In late 2016, more and more tiny houses hit national trending lists as best places to live, even for families. Earlier this year, 5News here in Northwest Arkansas spotlighted a local woman who joined the tiny home movement with her two Chihuahuas (read about it here), so we thought we would dedicate one day of each week to our favorite tiny houses or spaces, found either through Pinterest or Instagram. This week, we're kicking off #TinySpaceTuesday with galleries of our Top 5.
This 236-square-foot tiny home was designed and built in the mid-1940s by famous architect Pietro Belluschi after he was hired by a Portland-based doctor and his wife to build a midcentury modern home. An old garden shed occupied the backyard, and the couple wanted to keep it, so Belluschi remodeled it to match the design of the house, complete with Scandinavian and Japanese-inspired minimalism, according to OregonLive. About 30 years later, Belluschi bought the property and moved in, where he lived until his death in 1994. Although the house was starting to lose its sheen, Anthony Belluschi, Pietro’s son, restored the property and won a 2011 Restore Oregon award for his work and current residence. To an untrained eye, it kind of looks like a mini-Bachmann-Wilson House by Frank Lloyd Wright.
This cute little craftsman-style house was the first house Adam Lehman built for A New Beginning Tiny Homes. Lehman’s trying to sell his Florida property for $72,000, which he says is about as much as it took him to build the property. But on average, tiny houses cost a fraction of that to build and inhabit. Take a Facebook video tour of the Tiffany here. This way, we can at least pretend it’s ours.
Elise and Clara
Looking at these pictures, we almost feel as if we are a part of a Wes Anderson film. The neutral colors with bright accents, the textures, the modern style and decor, it’s so mid-century yet has a southwestern charm about it. Turquoise and lizard-green together are a fun combination, and the five-window-paneled door is a funky addition to what could be a standard trailer. The inside has finished branches that continue to act as support for their new life, and the wood paneling gives a clean finish to this “two-bedroom” mobile abode.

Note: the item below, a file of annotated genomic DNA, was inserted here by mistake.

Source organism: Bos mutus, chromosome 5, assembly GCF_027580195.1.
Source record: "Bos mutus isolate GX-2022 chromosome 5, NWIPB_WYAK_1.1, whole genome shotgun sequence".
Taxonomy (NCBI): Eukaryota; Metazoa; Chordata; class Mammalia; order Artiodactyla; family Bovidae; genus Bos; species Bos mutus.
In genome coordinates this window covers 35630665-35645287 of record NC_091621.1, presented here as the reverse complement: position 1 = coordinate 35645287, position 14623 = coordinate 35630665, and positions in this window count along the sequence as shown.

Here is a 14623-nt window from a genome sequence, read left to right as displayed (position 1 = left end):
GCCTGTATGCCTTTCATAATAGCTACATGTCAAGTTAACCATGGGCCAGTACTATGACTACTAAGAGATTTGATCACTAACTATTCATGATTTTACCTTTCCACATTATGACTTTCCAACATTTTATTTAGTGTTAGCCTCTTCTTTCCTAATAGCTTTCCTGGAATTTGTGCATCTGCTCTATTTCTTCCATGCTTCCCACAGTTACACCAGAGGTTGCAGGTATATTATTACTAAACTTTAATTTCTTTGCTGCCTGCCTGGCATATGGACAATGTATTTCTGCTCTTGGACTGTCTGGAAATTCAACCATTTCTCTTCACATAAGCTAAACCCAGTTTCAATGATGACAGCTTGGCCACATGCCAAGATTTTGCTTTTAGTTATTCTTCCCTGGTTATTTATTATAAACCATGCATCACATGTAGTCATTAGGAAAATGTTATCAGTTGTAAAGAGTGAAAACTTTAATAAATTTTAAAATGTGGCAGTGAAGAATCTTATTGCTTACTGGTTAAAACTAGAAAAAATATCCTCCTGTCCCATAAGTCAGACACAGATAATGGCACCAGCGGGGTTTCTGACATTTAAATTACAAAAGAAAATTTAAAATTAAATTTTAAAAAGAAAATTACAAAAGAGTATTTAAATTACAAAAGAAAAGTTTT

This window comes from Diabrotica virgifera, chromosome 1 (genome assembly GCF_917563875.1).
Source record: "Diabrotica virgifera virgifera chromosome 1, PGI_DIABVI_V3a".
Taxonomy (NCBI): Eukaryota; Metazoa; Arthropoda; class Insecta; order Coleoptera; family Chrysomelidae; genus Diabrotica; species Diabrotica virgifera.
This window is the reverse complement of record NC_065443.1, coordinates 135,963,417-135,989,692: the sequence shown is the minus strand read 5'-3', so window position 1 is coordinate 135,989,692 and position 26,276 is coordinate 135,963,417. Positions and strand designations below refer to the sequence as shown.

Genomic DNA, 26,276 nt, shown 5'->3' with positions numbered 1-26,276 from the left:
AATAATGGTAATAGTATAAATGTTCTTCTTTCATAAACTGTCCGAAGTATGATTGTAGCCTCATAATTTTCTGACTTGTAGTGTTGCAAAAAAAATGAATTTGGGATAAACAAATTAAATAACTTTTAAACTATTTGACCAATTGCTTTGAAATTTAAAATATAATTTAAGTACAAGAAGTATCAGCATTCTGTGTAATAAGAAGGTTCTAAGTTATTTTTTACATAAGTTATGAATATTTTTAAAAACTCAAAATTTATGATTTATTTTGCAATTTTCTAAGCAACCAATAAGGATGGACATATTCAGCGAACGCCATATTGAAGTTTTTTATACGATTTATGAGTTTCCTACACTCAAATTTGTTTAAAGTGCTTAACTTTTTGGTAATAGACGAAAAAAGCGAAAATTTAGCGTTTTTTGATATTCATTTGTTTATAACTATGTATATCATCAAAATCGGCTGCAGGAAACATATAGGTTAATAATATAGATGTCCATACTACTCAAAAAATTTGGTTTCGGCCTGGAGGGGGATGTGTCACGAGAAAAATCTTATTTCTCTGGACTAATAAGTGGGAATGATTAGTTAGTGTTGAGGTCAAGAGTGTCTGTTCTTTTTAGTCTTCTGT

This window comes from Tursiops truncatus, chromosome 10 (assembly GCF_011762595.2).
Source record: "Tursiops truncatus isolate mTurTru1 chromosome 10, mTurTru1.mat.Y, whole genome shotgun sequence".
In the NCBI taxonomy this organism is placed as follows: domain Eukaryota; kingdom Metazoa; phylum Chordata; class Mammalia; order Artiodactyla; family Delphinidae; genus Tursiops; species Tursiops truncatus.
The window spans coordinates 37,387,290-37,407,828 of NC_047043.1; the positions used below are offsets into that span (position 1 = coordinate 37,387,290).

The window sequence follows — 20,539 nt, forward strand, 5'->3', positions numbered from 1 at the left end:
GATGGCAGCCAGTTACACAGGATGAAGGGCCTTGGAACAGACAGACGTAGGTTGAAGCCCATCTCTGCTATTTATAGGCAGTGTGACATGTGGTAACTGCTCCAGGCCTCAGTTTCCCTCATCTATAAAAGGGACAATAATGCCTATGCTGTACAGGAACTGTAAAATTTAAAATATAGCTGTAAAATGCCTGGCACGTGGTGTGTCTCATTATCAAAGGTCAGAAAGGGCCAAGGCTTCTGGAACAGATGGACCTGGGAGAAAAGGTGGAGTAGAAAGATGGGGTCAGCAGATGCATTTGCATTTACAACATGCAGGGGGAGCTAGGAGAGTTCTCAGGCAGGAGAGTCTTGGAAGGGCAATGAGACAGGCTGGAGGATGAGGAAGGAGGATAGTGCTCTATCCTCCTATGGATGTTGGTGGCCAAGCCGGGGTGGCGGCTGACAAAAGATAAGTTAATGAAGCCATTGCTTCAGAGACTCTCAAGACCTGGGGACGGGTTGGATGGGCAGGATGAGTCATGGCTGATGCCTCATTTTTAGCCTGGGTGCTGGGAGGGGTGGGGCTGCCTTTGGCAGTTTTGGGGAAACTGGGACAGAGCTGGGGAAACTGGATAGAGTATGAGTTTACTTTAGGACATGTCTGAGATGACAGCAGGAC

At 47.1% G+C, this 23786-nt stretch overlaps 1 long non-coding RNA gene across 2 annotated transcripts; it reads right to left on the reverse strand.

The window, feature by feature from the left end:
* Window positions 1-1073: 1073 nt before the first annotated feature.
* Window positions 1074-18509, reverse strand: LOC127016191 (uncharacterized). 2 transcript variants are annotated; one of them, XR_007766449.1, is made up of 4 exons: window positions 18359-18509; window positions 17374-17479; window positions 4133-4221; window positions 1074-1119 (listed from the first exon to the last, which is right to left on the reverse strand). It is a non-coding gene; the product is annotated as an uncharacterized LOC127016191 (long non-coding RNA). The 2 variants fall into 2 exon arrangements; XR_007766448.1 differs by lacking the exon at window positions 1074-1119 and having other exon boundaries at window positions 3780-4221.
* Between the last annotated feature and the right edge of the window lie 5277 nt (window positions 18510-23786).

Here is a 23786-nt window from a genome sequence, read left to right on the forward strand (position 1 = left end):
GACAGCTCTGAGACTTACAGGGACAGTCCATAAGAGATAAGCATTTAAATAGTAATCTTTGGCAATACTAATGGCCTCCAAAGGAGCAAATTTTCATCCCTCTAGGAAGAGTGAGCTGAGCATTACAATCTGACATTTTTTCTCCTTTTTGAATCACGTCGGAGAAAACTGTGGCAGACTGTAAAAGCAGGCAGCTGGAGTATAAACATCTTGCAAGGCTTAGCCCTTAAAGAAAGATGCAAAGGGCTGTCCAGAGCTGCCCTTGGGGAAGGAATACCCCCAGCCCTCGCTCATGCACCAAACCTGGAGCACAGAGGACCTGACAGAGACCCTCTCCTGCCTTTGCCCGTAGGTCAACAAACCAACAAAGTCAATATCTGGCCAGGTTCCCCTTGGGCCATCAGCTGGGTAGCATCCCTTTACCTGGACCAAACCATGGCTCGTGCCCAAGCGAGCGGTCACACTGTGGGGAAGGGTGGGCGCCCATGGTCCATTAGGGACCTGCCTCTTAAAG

As we were compiling our research (a.k.a. Pinning up a storm on Pinterest), we happened upon this article about a Toronto-based couple who live in this loft-apartment with their Boston Terrier named Otto. In a past life, their tidy living quarters acted as a Kraft cheese factory, and then a mattress factory (could there have been mattresses made out of cheese? Sounds like a chef’s dream and a lactose-intolerant-victim’s nightmare). They have five shelves filled with books on one side of their apartment, which they elongated with a floor mirror, and a lofted bed where they store clothing and a sick VHS collection. To save even more space, they hang some of their clothes on open racks on either side of their bed. While their apartment doesn’t necessarily fit in the “Tiny House” category, it does match a trendy tiny space, and for that, we’ve included it for small space living-inspiration (and the white walls really do invite natural light in).
As creative, hard-working humans, we’re encouraged to think outside the box, but what about living inside one? KODA by Estonia-based company Kodasema is a movable, cubic, concrete home that is energy-efficient, environment-friendly for green-living, and versatile. The website claims it can comfortably fit 1-2 residents and a furry friend, hotel guests in a 2+2 format, or even as an office space for meetings and conferences. And it can be built in just seven hours. Take a virtual tour of the solar-powered block and see for yourself: Living in a box could actually be freeing.